My father gave this book to me when he came up to Vermont to visit. We were scheduled to visit Bob Buck the next day but unfortunately due to a fall the day before, Bob died in the hospital that night.

Bob Buck started out as a teenager flying open-cockpit biplanes and then flew as a pilot for TWA for his entire career, from DC-2s and DC-3s to 747s. He had special assignments flying for the war, flying through thunderstorms for research, and flying the Hollywood actor Tyrone Power around the globe. Pretty fascinating account of the maturing of the airline industry.

Harry Potter And The Deathly Hallows

J.K. Rowling


Ahhhh.... Mmmmm.... Sad to see it all end, but so well done. The day after i finished it, i went back and reread the last three chapters. Neville's my hero.

I started book 1 at the beginning of June and read them all back-to-back, finishing book 6 the night before i got my copy of book 7 in the mail from Amazon. Excellent series. Only 2 things bothered me in the whole thing though. At the end of book 4, how did Harry get his Marauder's Map back, and why couldn't he see the thestrals when he left Hogwarts?

Crashing Through

A True Story of Risk, Adventure, and the Man Who Dared to See

Robert Kurson


Mike May was blinded by a chemical explosion at age 3. He had a surgery to give himself vision again at age 46. Not only is this a great story about Mike May and his life as a blind man, but it's a fascinating introduction to how the brain processes all the data that streams though the optic nerve and what's needed to really "see".

The Places In Between

Rory Stewart


Rory Stewart walked across Afghanistan in January, 2002, 3 months after the fall of the Taliban. He relied solely on the Muslim tradition of welcoming and feeding guests for every night of his trip and walked from village to village among people who were illiterate and had never been outside their small feudal territory, but all had guns.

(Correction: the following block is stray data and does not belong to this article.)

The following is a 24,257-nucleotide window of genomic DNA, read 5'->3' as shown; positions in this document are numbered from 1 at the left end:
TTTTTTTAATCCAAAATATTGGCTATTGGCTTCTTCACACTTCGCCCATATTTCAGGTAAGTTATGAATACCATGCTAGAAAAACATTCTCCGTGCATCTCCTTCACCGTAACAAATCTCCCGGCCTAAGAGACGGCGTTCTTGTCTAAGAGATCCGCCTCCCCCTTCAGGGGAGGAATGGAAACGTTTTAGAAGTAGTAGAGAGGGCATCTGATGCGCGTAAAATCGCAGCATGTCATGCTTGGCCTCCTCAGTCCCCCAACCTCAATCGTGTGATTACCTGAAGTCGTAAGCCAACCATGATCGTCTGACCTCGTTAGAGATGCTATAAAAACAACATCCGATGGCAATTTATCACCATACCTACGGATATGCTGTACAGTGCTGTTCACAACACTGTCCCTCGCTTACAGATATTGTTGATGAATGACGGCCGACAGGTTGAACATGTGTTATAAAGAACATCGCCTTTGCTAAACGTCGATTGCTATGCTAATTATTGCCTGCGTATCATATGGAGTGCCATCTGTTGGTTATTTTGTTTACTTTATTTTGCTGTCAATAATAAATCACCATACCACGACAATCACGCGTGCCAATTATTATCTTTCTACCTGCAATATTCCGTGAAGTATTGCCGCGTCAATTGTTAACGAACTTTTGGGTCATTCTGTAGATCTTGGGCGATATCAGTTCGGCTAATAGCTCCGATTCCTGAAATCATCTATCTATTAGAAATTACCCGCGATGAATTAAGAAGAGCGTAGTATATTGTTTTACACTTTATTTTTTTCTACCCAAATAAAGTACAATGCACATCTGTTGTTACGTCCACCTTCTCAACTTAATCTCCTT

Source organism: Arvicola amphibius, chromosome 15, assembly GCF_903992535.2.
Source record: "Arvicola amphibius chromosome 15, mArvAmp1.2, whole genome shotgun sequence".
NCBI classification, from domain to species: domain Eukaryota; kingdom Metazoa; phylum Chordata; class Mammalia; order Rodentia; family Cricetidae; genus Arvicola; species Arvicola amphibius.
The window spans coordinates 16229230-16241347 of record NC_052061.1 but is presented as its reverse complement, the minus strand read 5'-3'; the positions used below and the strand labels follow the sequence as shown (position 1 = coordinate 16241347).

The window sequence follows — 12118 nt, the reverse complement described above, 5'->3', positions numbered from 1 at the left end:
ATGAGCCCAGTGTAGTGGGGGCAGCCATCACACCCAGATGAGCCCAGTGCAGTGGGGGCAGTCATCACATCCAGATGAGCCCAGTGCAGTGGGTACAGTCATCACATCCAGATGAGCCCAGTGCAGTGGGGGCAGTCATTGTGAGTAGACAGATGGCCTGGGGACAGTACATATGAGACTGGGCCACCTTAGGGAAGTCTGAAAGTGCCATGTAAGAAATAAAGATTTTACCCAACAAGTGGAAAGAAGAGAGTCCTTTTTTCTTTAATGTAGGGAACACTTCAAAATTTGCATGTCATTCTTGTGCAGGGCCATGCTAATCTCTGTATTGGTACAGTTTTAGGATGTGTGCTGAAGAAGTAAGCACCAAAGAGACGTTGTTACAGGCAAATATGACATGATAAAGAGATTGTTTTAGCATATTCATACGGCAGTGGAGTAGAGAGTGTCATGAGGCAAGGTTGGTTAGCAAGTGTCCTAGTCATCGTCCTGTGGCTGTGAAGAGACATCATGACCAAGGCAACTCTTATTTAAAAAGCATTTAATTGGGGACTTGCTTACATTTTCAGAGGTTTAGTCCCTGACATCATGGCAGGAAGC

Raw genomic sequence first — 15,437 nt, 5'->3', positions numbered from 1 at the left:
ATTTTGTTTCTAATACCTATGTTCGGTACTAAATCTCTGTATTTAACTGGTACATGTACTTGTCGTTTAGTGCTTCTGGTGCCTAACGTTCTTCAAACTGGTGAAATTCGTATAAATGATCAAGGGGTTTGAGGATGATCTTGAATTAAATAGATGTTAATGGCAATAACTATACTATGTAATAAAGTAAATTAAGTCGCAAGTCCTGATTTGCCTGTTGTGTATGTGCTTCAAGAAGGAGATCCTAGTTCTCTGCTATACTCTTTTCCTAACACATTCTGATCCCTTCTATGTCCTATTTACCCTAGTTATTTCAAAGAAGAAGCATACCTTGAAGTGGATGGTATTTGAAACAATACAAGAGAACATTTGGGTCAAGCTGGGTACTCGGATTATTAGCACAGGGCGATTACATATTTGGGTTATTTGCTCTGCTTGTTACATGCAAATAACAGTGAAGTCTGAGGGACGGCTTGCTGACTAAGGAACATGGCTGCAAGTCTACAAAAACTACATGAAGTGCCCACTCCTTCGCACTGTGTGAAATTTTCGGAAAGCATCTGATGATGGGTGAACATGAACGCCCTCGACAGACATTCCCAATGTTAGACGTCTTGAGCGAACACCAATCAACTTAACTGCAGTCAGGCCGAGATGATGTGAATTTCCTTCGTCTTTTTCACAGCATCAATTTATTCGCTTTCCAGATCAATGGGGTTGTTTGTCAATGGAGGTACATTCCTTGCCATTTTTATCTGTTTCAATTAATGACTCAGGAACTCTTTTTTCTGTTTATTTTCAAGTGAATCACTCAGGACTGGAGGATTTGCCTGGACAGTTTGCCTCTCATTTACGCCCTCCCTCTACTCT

What amazed me about many of the Afghanis that he met was their unflinching ability to lie. It seems that if an ignorant holy man or village elder didn't know something, they'd just make up an answer and call it truth. This book really makes you aware of the different tribal areas in Afghanistan and how it's barely "one country". It also might make you wince at the western notion of "bringing democracy" to a myriad of cultures we know nothing about.

Monkey Girl

Evolution, Education, Religion, and the Battle for America's Soul

Edward Humes


Awesome book. It describes the trial in Dover, PA where the school board tried to insert Intelligent Design into the school science curriculum and were sued by a group of parents. But it's so much more than the coverage of the trial. It really makes clear just what the science of Evolution is and where Intelligent Design and Creationism stand, and that place is NOT SCIENCE.

Guns, Germs, and Steel

The Fates of Human Societies

Jared Diamond


Holey moley, this was a hard book to finish. There's some really interesting stuff in it about why some human civilizations advanced further and faster than other civilizations, but i think i would've enjoyed the Readers Digest condensed version better.